One of six lovely hand-tinted postcards in a series of the "bathing beauty" variety, circa 1906-08 (1906 at the earliest, because Germany adopted the "new" divided back cards at that time, two years after France had done so, and no later than 1908, because the "P.R.A." design in card's stamp box was the logo for "Verein Photographischer Reproduktions-Anstalten GmbH,” a cost and quality control organization of silver bromide photo postcard printers and publishers--a cartel of sorts--that went defunct in 1908.

    We have no information on the photographer or model. For those interested in the history of G.G. of Berlin though (the printer/publisher), we recently came across a catalogue offered for sale online titled "Galerie Alter und Moderner Meister," a collection of color lithographs produced by Georg Gerlach & Co. A.G., Berlin, giving us a little more insight into G.G. (Georg Gerlach). It suggests that like many other early picture postcard publishers, G.G. began as a printer of art prints, was therefore already set up (at least partially) for production, and when the picture postcard boom hit at the turn of the century, jumped right in.

    In 1888, G.G.'s location was at 42 Chausee Strasse, Berlin, and in 1910, after they'd become very successful with postcard publishing, architect Max Richter designed new buildings for them which were still standing as of 2010 and designated an historical site.

    All of this casts some doubt on the idea that those hundreds and hundreds (vast understatement :) of wonderful theatrical portraits and "fantaisies" were actually photographed by Georg Gerlach himself, who had to have been rather busy running a large company that not only published, but also printed those series of postcards, in addition to other lines of production.

    Also, the fact that the company was well established by 1888 makes it unlikely that publisher Georg Gerlach was also the Austrian painter named Georg Gerlach, which is a question that sometimes comes up. That painter was born in 1874, which would have placed him running the printing and publishing firm in Berlin (in 1888) at age 14...unlikely.

    Nor does there seem to be a connection between G.G. Co Berlin and photographers Martin Gerlach Sr., or Martin Gerlach Jr. (as we previously were led to believe), Since both father and son were primarily working out of Vienna Austria, not Berlin. There are a number of G.G. Co postcards attributed to the photographer Martin Gerlach online, through various sources, but we suspect this is simply confusion due to them being signed "Gerlach," and we haven't through our research been able to establish any definite connection.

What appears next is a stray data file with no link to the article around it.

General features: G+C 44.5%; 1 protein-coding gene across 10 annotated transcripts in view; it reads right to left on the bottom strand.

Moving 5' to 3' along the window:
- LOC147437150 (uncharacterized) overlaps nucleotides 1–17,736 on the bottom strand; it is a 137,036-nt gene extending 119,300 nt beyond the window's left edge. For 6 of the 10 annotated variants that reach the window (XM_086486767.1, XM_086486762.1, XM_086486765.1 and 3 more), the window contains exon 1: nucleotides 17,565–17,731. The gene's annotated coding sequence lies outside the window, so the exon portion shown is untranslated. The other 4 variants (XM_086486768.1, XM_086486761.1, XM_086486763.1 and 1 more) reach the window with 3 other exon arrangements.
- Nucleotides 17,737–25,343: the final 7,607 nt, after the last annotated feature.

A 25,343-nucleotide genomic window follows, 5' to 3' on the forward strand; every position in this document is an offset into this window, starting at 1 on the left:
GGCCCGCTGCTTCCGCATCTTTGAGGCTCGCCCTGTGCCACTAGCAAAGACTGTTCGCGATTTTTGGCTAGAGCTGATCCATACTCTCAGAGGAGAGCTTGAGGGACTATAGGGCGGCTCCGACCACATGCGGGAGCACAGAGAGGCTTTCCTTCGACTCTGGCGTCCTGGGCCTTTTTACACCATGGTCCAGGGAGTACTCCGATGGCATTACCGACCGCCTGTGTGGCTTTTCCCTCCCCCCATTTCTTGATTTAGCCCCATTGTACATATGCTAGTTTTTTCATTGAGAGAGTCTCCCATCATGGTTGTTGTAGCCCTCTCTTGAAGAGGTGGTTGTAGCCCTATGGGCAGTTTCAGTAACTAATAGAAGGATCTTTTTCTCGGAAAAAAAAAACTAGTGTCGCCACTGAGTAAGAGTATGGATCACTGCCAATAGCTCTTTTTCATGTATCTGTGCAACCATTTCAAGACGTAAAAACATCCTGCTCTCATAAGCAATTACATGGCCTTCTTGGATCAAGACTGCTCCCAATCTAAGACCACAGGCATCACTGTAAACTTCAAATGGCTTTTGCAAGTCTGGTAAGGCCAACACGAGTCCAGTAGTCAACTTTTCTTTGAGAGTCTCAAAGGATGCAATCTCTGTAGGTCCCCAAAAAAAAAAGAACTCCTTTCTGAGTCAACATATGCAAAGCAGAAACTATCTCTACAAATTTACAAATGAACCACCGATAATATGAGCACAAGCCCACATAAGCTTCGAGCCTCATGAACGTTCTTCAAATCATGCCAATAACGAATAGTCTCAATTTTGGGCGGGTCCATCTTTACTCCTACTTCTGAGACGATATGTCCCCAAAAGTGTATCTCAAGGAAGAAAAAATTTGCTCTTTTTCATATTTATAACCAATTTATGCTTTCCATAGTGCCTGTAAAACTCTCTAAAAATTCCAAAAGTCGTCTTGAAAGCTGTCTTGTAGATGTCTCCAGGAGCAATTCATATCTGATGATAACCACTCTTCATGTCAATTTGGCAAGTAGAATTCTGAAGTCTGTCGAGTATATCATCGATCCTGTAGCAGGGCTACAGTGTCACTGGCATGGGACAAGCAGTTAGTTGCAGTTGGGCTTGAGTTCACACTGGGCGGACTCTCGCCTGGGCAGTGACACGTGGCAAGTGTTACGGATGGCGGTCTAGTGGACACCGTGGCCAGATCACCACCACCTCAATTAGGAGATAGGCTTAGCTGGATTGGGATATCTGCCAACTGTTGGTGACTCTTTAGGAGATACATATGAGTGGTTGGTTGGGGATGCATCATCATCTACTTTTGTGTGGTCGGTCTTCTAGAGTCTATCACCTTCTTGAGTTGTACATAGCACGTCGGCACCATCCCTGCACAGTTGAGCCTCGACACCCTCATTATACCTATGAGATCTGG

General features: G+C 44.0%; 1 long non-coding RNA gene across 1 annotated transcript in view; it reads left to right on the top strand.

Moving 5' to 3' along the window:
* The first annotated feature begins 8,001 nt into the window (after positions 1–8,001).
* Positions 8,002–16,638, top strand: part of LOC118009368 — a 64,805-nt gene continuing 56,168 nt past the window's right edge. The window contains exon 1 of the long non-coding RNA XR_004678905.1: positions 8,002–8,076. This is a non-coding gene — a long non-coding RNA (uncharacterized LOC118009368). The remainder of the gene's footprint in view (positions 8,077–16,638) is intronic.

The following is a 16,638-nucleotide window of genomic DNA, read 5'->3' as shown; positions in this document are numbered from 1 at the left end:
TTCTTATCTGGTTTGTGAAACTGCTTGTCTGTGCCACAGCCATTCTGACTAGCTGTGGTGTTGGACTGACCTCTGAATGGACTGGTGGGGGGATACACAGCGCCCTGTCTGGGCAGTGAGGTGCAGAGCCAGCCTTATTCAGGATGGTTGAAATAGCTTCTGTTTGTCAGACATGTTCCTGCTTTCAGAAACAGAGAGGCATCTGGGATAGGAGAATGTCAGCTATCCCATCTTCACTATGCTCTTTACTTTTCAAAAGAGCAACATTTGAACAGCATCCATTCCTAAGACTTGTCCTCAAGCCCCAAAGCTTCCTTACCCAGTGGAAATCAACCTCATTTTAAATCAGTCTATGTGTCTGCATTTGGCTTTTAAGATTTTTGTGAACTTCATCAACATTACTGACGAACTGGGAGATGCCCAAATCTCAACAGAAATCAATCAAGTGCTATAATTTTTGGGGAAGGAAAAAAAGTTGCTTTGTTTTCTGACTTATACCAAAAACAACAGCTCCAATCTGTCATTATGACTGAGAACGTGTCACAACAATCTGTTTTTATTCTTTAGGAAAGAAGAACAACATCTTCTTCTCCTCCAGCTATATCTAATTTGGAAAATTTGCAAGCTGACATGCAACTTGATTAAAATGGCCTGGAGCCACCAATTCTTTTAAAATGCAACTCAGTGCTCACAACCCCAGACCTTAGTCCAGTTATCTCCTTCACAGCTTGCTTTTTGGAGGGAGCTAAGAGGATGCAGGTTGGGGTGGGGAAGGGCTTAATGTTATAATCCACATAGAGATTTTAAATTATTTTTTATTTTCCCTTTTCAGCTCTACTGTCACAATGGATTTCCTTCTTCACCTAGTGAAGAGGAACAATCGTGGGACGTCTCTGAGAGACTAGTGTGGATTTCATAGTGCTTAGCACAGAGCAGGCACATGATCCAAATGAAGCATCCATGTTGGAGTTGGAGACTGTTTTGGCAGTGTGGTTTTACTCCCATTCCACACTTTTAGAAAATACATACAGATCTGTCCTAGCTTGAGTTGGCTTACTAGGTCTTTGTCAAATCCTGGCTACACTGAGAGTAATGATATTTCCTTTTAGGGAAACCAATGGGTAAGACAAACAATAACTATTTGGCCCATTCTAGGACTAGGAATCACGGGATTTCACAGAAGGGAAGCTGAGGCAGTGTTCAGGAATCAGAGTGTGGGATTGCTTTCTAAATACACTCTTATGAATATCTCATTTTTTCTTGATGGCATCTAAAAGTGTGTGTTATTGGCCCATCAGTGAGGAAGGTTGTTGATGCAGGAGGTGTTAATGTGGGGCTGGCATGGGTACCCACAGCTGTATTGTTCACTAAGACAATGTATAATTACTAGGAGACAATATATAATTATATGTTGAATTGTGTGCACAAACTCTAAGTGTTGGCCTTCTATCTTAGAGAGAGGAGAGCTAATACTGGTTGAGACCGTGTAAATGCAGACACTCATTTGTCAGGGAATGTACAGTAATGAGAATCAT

Returning to the question of whether or not Georg Gerlach was a photographer as well as a publisher though, we have wondered if those cards that actually bear the name "Gerlach," printed out in a script font might not have been photographed by him. Questions :)

    G.G. Co. of Berlin may have closed its doors in 1939, but we've only found a hint of that so far.

    It's a shame that we find so little information on a publisher of some of the finest theatrical portraits of the period. If anyone out there has any further information on G.G. Co. A.G. Berlin, please share!

    A lovely card! Please examine our high res scans for detail.

    The item you are considering for purchase is, unless otherwise noted, a vintage postcard of approximately 5 and 1/2, by 3 and 1/2 inches. Postage is for fully-insured, first class shipping in a secure photo mailer (to avoid any damage to your purchase in the mails), and we happily combine shipping on all paper goods. If you purchase two cards, we will not charge for postage on the second card, and when you purchase three or more cards from us at the same time, your shipping will be entirely free, except for international orders which, because of increases in international shipping rates will still be charged one card's shipping fees on orders of three or more. We do not charge for insurance or shipping materials, and as of the date of this listing are still charging below our overall cost on shipping.

    And please come visit our blog at:

    redpoulaine.blogspot.com

    where we post biographical and historical tidbits, images of cards and photographs for sale, some already sold but remembered fondly, related images of historical interest and sometimes even images of items that have not yet arrived in the shop, but that are expected to arrive soon, as well as coupon codes, links to other related sites, and more!


    0 0

    19.00 USD

    One of six lovely hand-tinted postcards in a series of the "bathing beauty" variety, circa 1906-08 (1906 at the earliest, because Germany adopted the "new" divided back cards at that time, two years after France had done so, and no later than 1908, because the "P.R.A." design in card's stamp box was the logo for "Verein Photographischer Reproduktions-Anstalten GmbH,” a cost and quality control organization of silver bromide photo postcard printers and publishers--a cartel of sorts--that went defunct in 1908.